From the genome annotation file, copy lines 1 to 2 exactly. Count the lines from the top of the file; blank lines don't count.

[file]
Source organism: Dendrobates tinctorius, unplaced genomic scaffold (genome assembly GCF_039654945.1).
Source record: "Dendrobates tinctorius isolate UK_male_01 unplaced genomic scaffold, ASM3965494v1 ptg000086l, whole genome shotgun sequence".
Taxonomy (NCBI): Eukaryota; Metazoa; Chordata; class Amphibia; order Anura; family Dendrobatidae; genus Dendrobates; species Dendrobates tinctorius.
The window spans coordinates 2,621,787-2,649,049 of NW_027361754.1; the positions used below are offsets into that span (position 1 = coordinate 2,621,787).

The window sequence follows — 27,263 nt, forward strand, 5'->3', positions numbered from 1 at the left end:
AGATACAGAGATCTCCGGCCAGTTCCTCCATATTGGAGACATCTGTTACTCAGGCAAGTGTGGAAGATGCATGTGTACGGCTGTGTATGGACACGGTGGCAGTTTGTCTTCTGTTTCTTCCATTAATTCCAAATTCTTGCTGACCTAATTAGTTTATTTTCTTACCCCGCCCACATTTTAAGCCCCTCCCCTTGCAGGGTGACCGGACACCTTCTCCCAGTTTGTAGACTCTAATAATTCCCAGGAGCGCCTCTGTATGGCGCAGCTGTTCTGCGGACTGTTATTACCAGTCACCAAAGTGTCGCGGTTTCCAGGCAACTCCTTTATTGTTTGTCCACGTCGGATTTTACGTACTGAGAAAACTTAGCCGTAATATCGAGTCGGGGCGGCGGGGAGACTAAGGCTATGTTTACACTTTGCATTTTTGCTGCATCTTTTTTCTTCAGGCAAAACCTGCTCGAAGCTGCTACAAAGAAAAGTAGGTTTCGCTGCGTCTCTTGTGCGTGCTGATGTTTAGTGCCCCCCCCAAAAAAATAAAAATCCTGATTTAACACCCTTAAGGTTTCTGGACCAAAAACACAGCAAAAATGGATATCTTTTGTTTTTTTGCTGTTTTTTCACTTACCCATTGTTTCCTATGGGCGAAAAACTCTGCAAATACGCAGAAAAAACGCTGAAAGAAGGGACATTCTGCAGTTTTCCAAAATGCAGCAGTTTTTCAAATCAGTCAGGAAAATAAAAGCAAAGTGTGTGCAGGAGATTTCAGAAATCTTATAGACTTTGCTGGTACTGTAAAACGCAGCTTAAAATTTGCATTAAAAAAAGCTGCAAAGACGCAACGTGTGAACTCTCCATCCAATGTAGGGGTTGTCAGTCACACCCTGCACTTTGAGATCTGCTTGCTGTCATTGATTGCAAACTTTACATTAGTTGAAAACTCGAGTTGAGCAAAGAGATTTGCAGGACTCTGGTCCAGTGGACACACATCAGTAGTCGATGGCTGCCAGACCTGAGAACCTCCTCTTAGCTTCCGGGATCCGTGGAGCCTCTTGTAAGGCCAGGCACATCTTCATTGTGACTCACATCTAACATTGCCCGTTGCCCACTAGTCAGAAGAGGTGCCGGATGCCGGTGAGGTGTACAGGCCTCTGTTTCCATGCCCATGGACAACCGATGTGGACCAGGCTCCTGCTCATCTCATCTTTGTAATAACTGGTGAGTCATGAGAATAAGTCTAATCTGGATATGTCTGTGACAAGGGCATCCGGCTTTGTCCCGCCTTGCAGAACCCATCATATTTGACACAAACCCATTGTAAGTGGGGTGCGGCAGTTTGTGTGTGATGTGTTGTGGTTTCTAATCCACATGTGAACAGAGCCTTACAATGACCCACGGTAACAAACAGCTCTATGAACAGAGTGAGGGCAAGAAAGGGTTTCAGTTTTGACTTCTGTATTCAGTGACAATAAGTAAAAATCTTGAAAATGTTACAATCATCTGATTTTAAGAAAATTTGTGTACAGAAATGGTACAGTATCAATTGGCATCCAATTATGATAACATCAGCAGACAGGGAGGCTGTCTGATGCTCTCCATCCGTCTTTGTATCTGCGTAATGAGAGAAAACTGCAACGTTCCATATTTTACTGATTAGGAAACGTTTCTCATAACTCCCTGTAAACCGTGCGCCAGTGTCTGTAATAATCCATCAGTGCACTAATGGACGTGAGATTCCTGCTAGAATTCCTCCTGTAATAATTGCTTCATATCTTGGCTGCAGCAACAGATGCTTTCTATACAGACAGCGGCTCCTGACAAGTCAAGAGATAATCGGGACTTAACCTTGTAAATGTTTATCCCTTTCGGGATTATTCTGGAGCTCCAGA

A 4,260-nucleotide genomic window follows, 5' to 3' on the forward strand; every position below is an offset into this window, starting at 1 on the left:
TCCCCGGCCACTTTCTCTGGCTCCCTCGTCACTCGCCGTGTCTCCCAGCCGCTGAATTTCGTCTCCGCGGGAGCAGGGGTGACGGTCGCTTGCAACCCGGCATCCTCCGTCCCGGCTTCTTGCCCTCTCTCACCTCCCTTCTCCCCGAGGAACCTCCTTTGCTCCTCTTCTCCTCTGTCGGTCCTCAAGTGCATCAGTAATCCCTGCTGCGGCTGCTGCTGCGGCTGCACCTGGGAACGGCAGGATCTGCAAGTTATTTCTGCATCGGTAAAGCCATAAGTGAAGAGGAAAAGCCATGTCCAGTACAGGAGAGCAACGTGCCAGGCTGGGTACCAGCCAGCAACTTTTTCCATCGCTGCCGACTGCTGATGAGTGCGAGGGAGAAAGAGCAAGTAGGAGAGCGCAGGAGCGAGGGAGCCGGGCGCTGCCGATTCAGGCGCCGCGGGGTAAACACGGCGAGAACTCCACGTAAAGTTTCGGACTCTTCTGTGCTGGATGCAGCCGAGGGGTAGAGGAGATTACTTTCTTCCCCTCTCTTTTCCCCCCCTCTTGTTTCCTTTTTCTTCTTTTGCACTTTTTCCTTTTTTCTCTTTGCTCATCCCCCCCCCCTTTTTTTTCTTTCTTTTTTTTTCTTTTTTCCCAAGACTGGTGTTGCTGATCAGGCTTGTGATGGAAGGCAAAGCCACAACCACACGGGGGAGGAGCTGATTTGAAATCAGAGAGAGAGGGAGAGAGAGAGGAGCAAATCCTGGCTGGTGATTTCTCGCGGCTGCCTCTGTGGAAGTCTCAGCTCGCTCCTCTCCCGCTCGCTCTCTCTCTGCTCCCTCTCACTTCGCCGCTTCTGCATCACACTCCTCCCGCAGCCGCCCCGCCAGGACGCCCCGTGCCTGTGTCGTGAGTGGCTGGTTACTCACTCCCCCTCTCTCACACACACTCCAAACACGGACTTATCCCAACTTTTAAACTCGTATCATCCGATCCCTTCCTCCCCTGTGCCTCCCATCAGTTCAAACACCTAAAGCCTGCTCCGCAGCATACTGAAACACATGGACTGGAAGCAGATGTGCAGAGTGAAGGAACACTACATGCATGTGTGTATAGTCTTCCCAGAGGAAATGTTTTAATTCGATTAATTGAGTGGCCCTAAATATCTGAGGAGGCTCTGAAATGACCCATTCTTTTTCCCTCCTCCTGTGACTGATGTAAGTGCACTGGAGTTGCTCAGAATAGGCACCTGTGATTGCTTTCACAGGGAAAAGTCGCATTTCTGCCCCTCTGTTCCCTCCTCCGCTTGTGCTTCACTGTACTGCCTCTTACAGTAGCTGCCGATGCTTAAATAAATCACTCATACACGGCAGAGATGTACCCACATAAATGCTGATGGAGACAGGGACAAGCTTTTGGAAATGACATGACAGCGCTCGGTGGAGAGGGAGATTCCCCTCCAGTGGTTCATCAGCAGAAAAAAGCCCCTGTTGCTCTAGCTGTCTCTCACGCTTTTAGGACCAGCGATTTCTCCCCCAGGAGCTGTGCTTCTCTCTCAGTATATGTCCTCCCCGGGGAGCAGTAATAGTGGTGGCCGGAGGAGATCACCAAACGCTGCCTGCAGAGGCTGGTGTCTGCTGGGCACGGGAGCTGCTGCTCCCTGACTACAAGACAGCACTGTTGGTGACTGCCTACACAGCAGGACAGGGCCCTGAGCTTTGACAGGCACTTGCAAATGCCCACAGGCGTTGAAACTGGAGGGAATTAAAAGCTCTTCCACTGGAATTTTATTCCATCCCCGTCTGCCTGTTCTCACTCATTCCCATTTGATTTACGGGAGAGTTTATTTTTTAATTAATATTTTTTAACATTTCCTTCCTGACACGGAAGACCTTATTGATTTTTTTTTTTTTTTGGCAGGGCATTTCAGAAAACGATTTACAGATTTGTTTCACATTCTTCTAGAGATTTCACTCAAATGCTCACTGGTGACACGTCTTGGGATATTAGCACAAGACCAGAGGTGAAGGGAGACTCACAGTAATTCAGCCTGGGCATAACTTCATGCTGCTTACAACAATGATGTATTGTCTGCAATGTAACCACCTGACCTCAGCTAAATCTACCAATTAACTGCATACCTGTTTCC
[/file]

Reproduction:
Source organism: Dendrobates tinctorius, unplaced genomic scaffold (genome assembly GCF_039654945.1).
Source record: "Dendrobates tinctorius isolate UK_male_01 unplaced genomic scaffold, ASM3965494v1 ptg000086l, whole genome shotgun sequence".